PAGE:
Vern Buol, who was born and raised in Chicago, was a diehard fan of the city’s storied National Football League franchise, the Chicago Bears. It was impossible to tear him away from his beloved team. He rooted for the Bears in the 1930s and 1940s, a period when they were a perennial power and won a series of NFL championships. Later, as a successful Chicago businessman who was involved in state and local politics, he came to know Bears owner and coach George Halas, a co-founder of the NFL.
Through his ties to Halas, Buol landed a dream role in the 1960s as a Bears scout. He also served as a “babysitter” of premier college talent at a time when the NFL and the upstart American Football League were battling for the best college players and trying to prevent them from jumping to the rival league. He babysat Dick Butkus, who the Bears drafted in 1965 and is today regarded as the greatest middle linebacker in NFL history, as well as Jim Grabowski, who the Green Bay Packers drafted in 1966. Grabowski rushed for nearly 2,000 yards in his career and earned two Super Bowl rings with the Packers.
Shot down in flight
More than 20 years prior, Buol was immersed in a battle with global implications. After enlisting in a World War II artillery unit, he transferred to the Army Air Corps. He failed to make it as a pilot but ended up becoming a navigator and a machine-gunner.
In September 1944, enemy fire struck his B-24 bomber in the Hungarian skies. He parachuted out and broke his ankle upon landing. In a recent interview, Buol’s oldest son, Jim Buol, described his father’s chaotic exit from the plane: “He never told me any of this, but a friend of his did. The story is they were about to bail out while going down, but one guy froze and wouldn’t jump. So my dad had to force him out of the plane, so he could jump. But in the interim, the plane lost a lot of altitude. When my dad landed, he broke his ankle.”
Thus began a terrifying chapter in Vern Buol’s life. He was captured by German soldiers and ended up in the notorious prisoner of war (POW) camp Stalag Luft IV in East Prussia, part of what is now Poland.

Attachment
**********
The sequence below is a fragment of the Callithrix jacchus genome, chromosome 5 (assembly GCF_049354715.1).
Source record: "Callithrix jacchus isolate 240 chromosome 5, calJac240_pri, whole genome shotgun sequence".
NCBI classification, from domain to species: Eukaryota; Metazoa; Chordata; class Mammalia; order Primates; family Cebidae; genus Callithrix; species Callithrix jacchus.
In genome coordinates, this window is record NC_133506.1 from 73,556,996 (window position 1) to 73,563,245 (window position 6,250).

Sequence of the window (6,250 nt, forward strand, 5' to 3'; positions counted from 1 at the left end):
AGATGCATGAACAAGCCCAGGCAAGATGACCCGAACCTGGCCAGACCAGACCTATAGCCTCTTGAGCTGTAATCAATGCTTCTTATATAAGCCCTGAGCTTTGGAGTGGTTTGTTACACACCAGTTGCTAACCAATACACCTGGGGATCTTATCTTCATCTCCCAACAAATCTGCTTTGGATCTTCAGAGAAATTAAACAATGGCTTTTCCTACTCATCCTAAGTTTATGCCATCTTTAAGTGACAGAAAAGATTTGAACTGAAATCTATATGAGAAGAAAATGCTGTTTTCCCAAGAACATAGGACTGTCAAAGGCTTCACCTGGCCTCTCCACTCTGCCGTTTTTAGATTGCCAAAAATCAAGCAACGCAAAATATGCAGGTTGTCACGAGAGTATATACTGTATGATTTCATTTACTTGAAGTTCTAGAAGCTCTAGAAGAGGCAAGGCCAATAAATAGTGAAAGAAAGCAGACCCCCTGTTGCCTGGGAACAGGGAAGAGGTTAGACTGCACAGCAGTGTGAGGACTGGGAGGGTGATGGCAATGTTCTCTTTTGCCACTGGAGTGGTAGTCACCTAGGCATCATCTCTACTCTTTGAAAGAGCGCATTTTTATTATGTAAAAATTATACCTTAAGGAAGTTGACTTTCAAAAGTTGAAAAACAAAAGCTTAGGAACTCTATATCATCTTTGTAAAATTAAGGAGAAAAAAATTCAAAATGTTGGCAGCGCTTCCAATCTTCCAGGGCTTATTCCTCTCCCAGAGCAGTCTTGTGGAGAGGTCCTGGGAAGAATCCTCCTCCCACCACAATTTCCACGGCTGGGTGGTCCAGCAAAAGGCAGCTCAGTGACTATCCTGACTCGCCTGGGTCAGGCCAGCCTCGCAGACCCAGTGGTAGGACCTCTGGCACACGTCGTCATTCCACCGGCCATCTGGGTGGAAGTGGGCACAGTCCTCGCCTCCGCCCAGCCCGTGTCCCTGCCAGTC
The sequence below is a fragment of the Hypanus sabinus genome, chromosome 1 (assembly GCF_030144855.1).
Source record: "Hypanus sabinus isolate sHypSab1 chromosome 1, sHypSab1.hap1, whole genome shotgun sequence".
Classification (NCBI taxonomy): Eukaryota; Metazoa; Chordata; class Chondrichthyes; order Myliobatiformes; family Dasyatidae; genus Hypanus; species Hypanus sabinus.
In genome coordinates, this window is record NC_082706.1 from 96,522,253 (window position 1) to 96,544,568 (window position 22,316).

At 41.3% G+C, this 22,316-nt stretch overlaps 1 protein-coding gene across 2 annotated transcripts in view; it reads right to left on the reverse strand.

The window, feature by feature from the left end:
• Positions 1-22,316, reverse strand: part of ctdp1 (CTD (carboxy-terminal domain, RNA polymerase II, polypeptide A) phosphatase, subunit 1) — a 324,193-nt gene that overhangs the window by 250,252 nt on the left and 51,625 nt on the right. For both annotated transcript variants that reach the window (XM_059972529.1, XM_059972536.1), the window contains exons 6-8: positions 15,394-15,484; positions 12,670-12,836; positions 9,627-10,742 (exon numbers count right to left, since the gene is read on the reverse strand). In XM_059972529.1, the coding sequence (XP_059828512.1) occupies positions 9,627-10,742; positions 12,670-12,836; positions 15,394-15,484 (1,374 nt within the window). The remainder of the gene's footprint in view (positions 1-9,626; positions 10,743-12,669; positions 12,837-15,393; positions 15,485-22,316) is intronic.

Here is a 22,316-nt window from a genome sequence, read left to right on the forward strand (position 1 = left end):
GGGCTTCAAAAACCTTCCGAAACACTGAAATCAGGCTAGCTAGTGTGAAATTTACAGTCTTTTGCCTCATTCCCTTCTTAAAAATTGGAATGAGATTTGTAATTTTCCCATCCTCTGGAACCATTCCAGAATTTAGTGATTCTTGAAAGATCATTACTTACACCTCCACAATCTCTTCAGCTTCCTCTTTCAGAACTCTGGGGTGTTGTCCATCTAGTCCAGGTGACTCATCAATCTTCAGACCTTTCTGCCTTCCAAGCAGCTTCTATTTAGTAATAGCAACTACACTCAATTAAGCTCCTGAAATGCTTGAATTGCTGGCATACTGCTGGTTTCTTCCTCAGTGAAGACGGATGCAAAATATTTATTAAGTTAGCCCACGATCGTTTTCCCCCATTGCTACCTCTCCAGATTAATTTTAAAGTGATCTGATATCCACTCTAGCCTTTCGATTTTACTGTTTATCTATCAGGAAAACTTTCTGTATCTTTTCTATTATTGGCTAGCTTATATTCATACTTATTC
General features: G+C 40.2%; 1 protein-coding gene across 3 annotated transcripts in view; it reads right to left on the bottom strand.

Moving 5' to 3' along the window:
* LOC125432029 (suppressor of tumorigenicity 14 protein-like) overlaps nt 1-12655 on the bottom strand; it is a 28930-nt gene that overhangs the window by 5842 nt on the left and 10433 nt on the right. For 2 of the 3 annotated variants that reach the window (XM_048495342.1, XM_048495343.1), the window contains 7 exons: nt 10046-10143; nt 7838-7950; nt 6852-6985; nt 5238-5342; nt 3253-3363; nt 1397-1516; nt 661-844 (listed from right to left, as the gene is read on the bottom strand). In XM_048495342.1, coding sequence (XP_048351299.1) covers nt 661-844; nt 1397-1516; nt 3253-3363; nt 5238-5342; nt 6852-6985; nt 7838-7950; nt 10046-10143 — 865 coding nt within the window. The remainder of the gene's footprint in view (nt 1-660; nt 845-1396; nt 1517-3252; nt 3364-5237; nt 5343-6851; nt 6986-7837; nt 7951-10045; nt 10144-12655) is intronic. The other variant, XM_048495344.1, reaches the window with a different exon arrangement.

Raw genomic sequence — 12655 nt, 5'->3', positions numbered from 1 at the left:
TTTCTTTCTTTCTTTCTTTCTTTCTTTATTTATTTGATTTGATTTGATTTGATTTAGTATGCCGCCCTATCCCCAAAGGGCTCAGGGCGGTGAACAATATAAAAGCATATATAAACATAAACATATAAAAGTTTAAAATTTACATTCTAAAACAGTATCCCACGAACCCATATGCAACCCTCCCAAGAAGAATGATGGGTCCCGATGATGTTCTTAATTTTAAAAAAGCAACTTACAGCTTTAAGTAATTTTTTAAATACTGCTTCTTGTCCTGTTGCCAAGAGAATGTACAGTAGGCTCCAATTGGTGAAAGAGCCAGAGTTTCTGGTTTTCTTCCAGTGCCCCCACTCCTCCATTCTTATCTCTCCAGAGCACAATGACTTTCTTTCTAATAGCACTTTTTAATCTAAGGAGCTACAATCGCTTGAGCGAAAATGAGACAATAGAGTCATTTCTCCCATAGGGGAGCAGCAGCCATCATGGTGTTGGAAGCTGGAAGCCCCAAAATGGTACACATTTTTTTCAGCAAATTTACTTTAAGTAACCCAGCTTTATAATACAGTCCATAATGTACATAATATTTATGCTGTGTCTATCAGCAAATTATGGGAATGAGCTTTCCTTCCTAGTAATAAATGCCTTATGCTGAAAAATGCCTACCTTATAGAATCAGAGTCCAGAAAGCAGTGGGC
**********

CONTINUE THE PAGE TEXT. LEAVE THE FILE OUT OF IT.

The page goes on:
`Sickness, hunger, exhaustion’
A month after Buol’s plane went down, his mother, Violet Buol, wrote to the military asking for details on his whereabouts. Major General Nathan F. Twining, commander of the 15th Air Force division, shared what little he knew: “Unfortunately, the extent of our knowledge is that Vernon’s ship was damaged by flak and as a result is believed to have gone down in the vicinity of Lake Balaton, Hungary. Eight parachutes left the craft during the few moments it remained within the field of vision. I am genuinely proud to have had Vernon in my command. It is inspiring to know that men of his caliber are carrying [on] the battle to preserve the principles of freedom and equality upon which our nation is founded.”
While in captivity, Buol was ordered to take part in the “Black March,” which referred to a series of German-led marches mainly to the west that began in February 1945. Some 6,000 Americans were on those marches, many of whom died of sickness, hunger, and exhaustion. Others were killed by their guards. The Germans refused to tolerate anyone who fell out of line. “I was told there was a particularly sadistic guard who had a boxer,” Jim Buol said. “Those dogs were trained to attack anything out of the ordinary. The guards walked that boxer next to my father and made sure it would bite him every once in a while.”
Justin Buol, a theologian and historian with the same Swedish-German lineage as Vern Buol, documented his harrowing journey in a history book about the Buol name: “His POW record reports that he was marched to the concentration camp at Wöbbelin Bei Ludwigslust [in Germany], a distance of some 200 miles or more. From Wöbbelin, he was then sent another 100 miles to Usedom Bei Swinemünde, an island along the coast of the Baltic Sea. Usedom [and an associated concentration camp] was taken by the Soviets on May 5, and Vernon was returned to American custody on June 8.”
For his bravery and service, Buol earned prestigious military honors including the Air Medal, which is awarded for acts of heroism or meritorious achievement in military flight; the Silver Star, which is one of the military’s highest personal decorations for valor in combat; and the Purple Heart, which is presented to a service member who is killed or wounded in combat or as a POW. He died in 1980 at age 62.
In his professional life, Buol was the vice president of High Grade Food Products, a large business in Chicago that made Ball Park Franks and the German sausage Bratwurst, among other products. He grew in prominence by actively supporting candidates in state and local politics and crossed paths with people in the Bears’ front office, namely George Halas, and his son, team president George Halas, Jr. Buol also became close friends with the Bears’ defensive coordinator and head talent scout at the time, George Allen, who is today in the Pro Football Hall of Fame for his remarkable achievements as an NFL head coach.
“He got a relationship in place by making himself available in his desire to become more involved with the Chicago Bears,” Jim Buol said. “He was an avid fan forever.”
Graphics: Michelle Cannon